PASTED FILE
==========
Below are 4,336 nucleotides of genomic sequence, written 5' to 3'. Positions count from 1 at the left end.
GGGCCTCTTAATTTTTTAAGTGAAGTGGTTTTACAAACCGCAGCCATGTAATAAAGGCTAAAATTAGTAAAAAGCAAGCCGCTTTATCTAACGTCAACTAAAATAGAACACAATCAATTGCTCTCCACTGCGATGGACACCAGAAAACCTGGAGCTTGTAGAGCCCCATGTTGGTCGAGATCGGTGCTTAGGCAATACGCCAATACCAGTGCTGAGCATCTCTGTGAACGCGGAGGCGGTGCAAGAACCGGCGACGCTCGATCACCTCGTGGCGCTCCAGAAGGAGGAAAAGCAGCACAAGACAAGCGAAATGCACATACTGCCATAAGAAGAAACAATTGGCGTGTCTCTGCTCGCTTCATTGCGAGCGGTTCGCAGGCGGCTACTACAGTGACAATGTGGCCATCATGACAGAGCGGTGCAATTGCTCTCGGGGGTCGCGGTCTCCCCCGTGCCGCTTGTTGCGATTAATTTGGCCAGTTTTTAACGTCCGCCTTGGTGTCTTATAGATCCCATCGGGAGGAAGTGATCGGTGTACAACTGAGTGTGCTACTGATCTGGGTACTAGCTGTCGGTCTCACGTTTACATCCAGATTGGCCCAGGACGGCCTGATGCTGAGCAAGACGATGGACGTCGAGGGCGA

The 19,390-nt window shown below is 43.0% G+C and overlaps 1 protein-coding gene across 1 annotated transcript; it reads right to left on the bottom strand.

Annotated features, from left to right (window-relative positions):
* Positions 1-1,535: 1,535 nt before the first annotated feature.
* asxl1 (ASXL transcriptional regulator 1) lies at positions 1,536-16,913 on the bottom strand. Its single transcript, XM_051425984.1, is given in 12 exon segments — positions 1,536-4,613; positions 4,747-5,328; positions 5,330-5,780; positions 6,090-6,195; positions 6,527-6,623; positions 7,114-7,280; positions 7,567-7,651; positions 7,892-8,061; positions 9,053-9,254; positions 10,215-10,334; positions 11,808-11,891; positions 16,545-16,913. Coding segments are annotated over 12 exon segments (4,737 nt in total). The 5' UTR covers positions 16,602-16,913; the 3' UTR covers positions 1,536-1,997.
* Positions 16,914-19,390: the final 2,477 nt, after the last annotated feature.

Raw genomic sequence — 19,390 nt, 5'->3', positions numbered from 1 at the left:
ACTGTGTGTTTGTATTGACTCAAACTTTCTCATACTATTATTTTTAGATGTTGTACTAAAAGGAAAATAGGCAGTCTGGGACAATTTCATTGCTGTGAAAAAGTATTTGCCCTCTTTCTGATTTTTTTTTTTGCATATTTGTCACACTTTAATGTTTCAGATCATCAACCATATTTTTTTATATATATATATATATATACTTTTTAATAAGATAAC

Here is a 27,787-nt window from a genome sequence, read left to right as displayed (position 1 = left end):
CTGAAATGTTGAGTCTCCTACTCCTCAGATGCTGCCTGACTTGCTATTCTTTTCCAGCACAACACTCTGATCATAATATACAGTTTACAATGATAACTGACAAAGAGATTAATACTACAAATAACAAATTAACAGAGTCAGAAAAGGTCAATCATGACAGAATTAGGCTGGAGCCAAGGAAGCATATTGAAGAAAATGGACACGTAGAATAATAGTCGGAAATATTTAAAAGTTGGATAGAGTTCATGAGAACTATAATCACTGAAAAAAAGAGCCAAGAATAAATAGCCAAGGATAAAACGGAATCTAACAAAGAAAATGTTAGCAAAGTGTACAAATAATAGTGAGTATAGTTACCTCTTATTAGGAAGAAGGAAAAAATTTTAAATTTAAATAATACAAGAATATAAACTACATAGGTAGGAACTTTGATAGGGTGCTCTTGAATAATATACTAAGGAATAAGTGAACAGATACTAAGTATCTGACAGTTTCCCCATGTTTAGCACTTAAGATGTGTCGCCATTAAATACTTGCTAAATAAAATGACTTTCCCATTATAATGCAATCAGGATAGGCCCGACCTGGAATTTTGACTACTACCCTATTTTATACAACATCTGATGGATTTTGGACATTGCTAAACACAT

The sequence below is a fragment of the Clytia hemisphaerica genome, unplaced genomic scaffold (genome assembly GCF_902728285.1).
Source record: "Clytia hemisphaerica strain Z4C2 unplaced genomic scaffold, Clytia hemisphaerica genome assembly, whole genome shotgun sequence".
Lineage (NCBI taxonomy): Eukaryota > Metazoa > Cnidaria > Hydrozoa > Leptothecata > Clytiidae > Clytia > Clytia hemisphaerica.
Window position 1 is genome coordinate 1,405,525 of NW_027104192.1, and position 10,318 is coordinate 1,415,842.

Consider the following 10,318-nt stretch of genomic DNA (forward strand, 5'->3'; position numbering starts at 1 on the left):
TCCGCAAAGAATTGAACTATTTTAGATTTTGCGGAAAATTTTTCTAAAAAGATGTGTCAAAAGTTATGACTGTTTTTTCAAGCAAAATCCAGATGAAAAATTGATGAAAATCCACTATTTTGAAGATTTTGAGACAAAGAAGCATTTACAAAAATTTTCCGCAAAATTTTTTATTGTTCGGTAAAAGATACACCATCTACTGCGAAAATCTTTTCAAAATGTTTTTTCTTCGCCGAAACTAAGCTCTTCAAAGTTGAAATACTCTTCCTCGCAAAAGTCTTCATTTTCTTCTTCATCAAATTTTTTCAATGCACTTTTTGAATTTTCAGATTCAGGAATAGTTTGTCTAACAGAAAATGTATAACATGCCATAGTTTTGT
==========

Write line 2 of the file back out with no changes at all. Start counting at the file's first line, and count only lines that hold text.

GGGCCTCTTAATTTTTTAAGTGAAGTGGTTTTACAAACCGCAGCCATGTAATAAAGGCTAAAATTAGTAAAAAGCAAGCCGCTTTATCTAACGTCAACTAAAATAGAACACAATCAATTGCTCTCCACTGCGATGGACACCAGAAAACCTGGAGCTTGTAGAGCCCCATGTTGGTCGAGATCGGTGCTTAGGCAATACGCCAATACCAGTGCTGAGCATCTCTGTGAACGCGGAGGCGGTGCAAGAACCGGCGACGCTCGATCACCTCGTGGCGCTCCAGAAGGAGGAAAAGCAGCACAAGACAAGCGAAATGCACATACTGCCATAAGAAGAAACAATTGGCGTGTCTCTGCTCGCTTCATTGCGAGCGGTTCGCAGGCGGCTACTACAGTGACAATGTGGCCATCATGACAGAGCGGTGCAATTGCTCTCGGGGGTCGCGGTCTCCCCCGTGCCGCTTGTTGCGATTAATTTGGCCAGTTTTTAACGTCCGCCTTGGTGTCTTATAGATCCCATCGGGAGGAAGTGATCGGTGTACAACTGAGTGTGCTACTGATCTGGGTACTAGCTGTCGGTCTCACGTTTACATCCAGATTGGCCCAGGACGGCCTGATGCTGAGCAAGACGATGGACGTCGAGGGCGA